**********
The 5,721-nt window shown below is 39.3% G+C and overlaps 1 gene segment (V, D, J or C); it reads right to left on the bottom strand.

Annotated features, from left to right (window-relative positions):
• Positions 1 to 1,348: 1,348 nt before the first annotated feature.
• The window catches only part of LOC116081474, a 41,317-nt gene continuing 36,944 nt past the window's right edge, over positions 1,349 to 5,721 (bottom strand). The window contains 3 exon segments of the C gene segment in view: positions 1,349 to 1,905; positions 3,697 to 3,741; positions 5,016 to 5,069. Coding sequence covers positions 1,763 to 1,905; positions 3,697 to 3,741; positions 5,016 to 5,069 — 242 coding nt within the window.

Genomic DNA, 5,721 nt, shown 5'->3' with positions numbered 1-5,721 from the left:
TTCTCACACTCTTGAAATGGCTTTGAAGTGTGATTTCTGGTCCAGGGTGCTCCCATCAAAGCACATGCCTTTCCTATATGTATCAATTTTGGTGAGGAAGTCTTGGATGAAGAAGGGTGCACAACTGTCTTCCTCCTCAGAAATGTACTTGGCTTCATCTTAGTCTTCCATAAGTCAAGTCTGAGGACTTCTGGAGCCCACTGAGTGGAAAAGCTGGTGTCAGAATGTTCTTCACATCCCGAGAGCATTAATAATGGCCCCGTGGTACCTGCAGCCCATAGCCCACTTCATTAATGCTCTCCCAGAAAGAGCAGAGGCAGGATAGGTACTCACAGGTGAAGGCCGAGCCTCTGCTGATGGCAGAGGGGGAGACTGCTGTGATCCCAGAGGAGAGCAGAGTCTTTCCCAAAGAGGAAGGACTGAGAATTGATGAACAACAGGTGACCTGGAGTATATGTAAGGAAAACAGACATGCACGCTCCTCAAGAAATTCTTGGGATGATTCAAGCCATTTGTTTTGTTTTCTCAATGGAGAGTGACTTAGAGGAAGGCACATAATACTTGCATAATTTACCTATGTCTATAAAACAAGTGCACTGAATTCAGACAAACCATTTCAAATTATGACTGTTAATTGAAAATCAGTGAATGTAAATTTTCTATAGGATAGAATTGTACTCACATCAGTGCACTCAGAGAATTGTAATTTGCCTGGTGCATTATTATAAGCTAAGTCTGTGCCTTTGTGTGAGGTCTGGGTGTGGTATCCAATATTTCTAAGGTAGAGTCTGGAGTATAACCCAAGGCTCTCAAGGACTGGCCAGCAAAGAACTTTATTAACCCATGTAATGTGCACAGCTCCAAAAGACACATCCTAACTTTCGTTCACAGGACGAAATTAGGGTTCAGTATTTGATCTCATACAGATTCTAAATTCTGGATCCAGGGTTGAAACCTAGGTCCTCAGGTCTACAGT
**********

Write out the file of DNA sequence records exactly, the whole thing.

The 5,721-nt window shown below is 39.3% G+C and overlaps 1 gene segment (V, D, J or C); it reads right to left on the bottom strand.

Annotated features, from left to right (window-relative positions):
• Positions 1 to 1,348: 1,348 nt before the first annotated feature.
• The window catches only part of LOC116081474, a 41,317-nt gene continuing 36,944 nt past the window's right edge, over positions 1,349 to 5,721 (bottom strand). The window contains 3 exon segments of the C gene segment in view: positions 1,349 to 1,905; positions 3,697 to 3,741; positions 5,016 to 5,069. Coding sequence covers positions 1,763 to 1,905; positions 3,697 to 3,741; positions 5,016 to 5,069 — 242 coding nt within the window.

Genomic DNA, 5,721 nt, shown 5'->3' with positions numbered 1-5,721 from the left:
TTCTCACACTCTTGAAATGGCTTTGAAGTGTGATTTCTGGTCCAGGGTGCTCCCATCAAAGCACATGCCTTTCCTATATGTATCAATTTTGGTGAGGAAGTCTTGGATGAAGAAGGGTGCACAACTGTCTTCCTCCTCAGAAATGTACTTGGCTTCATCTTAGTCTTCCATAAGTCAAGTCTGAGGACTTCTGGAGCCCACTGAGTGGAAAAGCTGGTGTCAGAATGTTCTTCACATCCCGAGAGCATTAATAATGGCCCCGTGGTACCTGCAGCCCATAGCCCACTTCATTAATGCTCTCCCAGAAAGAGCAGAGGCAGGATAGGTACTCACAGGTGAAGGCCGAGCCTCTGCTGATGGCAGAGGGGGAGACTGCTGTGATCCCAGAGGAGAGCAGAGTCTTTCCCAAAGAGGAAGGACTGAGAATTGATGAACAACAGGTGACCTGGAGTATATGTAAGGAAAACAGACATGCACGCTCCTCAAGAAATTCTTGGGATGATTCAAGCCATTTGTTTTGTTTTCTCAATGGAGAGTGACTTAGAGGAAGGCACATAATACTTGCATAATTTACCTATGTCTATAAAACAAGTGCACTGAATTCAGACAAACCATTTCAAATTATGACTGTTAATTGAAAATCAGTGAATGTAAATTTTCTATAGGATAGAATTGTACTCACATCAGTGCACTCAGAGAATTGTAATTTGCCTGGTGCATTATTATAAGCTAAGTCTGTGCCTTTGTGTGAGGTCTGGGTGTGGTATCCAATATTTCTAAGGTAGAGTCTGGAGTATAACCCAAGGCTCTCAAGGACTGGCCAGCAAAGAACTTTATTAACCCATGTAATGTGCACAGCTCCAAAAGACACATCCTAACTTTCGTTCACAGGACGAAATTAGGGTTCAGTATTTGATCTCATACAGATTCTAAATTCTGGATCCAGGGTTGAAACCTAGGTCCTCAGGTCTACAGT